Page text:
Wednesday, 28 March 2012

Titanic Tragedy with Melanie Dent; and Cheryl Shireman's Dreams on the lake

In this blog, as regular readers know, I write, turn and turn about, about authors I've known and loved for years; and about my new discoveries. This time round it's the turn of the new writers. Meeting as I do (on the internet) a good many writers, I'm privileged to come across a great many fascinating books. This time I want to draw your attention to two whom I've found very recently, and who, in fact, are very different from each other; Cheryl Shireman who writes the Grace Adams series, Life is But a Dream, and Melanie Dent, who writes the Lynchcliffe series featuring Lewis Franklin. 

First, Cheryl Shireman, and in particular her book Life is But a Dream: On the Lake.
The word which stays with me when I think about this book is ‘powerful.’
Right from the first page, when Cheryl Shireman takes us into Grace’s thoughts, dreams, and dream-memories, she grips. Using a poetic, literary style, she plunges us right into Grace’s psyche, just in the same way that Grace plunges into the swimming pool. And throughout the book she takes time to bring us into the head and soul of each of her major characters as we meet them – Nick, Tony, Bert, Paul.

It’s Cheryl Shireman’s amazing way with words more than anything else that makes her people so alive.  The reader knows so many deep things about each of them in such a short time after she meets them:
the child Grace’s thoughts as she moves slowly nearer and nearer to the pool, unobserved by her mother: ‘She does not see. She does not. See me. See. Me.’;
Nick’s pain as her mother fails to return. ‘When he found her she would ask him, “Quanto tempo ti amo?” And he would pull out the picture and say, “Ti amero sempre.”’ Words repeated with immense emotional effect towards the end of the book;
Grace’s experiences with God, and her feelings; 
and Paul and his child, and his final experience… ‘a little girl was waiting. A beautiful little brown-eyed girl named Julie whose arms stretched toward her Daddy. And Paul had smiled.’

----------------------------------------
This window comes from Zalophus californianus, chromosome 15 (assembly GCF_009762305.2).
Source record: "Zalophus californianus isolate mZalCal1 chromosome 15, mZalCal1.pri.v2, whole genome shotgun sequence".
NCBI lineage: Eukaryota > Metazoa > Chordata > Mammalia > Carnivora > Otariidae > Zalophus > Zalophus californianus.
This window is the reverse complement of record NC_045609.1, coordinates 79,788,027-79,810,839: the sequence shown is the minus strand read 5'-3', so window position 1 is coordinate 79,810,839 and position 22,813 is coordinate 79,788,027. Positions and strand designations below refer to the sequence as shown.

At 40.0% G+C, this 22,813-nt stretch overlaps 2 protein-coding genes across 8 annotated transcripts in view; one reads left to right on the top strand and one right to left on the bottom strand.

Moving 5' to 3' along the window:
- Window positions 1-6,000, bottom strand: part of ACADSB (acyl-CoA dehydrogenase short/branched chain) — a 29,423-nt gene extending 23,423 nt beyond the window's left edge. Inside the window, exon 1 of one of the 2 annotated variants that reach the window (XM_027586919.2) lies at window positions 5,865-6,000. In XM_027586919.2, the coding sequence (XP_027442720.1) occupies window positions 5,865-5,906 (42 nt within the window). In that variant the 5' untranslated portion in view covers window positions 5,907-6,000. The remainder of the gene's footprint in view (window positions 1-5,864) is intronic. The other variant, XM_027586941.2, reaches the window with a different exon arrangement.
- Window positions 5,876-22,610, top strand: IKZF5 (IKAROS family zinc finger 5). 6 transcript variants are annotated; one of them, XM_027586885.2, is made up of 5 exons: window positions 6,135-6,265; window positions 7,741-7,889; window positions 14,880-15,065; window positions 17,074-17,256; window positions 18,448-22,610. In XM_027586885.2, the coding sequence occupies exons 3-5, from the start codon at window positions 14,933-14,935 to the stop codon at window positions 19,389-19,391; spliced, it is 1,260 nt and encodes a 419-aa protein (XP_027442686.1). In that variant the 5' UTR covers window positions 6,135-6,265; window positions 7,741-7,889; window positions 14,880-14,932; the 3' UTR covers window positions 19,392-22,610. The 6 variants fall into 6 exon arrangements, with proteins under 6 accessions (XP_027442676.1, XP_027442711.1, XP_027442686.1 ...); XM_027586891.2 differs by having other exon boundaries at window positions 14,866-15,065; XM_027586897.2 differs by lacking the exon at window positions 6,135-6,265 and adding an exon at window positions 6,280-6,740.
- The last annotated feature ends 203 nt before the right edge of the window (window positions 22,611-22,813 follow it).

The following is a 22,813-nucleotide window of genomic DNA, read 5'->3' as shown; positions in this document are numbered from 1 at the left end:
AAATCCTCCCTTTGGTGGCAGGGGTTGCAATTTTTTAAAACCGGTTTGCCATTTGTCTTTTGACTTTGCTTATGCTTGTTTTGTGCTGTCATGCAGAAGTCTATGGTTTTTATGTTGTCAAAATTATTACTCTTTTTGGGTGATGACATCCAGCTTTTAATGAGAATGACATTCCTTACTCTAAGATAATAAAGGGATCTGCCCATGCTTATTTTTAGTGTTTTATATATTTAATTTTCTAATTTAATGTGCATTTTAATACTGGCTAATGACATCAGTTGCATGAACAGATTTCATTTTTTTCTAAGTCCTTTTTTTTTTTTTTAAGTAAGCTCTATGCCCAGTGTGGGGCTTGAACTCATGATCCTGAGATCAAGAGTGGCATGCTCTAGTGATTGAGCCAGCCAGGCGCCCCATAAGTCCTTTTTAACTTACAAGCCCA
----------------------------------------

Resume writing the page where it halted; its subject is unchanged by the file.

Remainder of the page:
It is these moments and many more like them which make this book so special.

For the first few chapters, I thought I was reading a gentle, moving, literary romance with great characters, a story which focused mainly on the people, their backgrounds, and their interaction.  Halfway through, I woke up and realized that this book is also a thriller full of action, excitement and a terrific climax which seizes us and hurls us along breathlessly. And yet the focus on the characters is basic to the book, too. It’s because Cheryl Shireman has taken the time to build her characters and to allow us to feel for them that the impact of the action is so strong. As Grace rows across the lake our hearts are in our mouths with her. And the dreadful discovery in the cabin closet hits us as surely as it does her, as a further horror almost beyond believing and yet something which has really happened.

The ending is beautifully handled. We really want Grace to be happy. There have been so many possibilities for her, all of them abortive. The final resolution is everything we want for her; and yet it does not seem contrived, or only there to tie up the story nicely. Instead, it seems inevitable, something which couldn’t have worked out in any other way.

The murder plot is deft and agile. There are a satisfactory number of suspects, and enough twists and turns to keep us guessing, but the final solution arises straightforwardly from what we already know about the characters. And when Grace, at the last, turns away from approaching rescue and goes back into the cabin, the little scene, and the repetition of the words ‘Ti amero sempre’ is immensely moving. It is so right that Grace should go back in.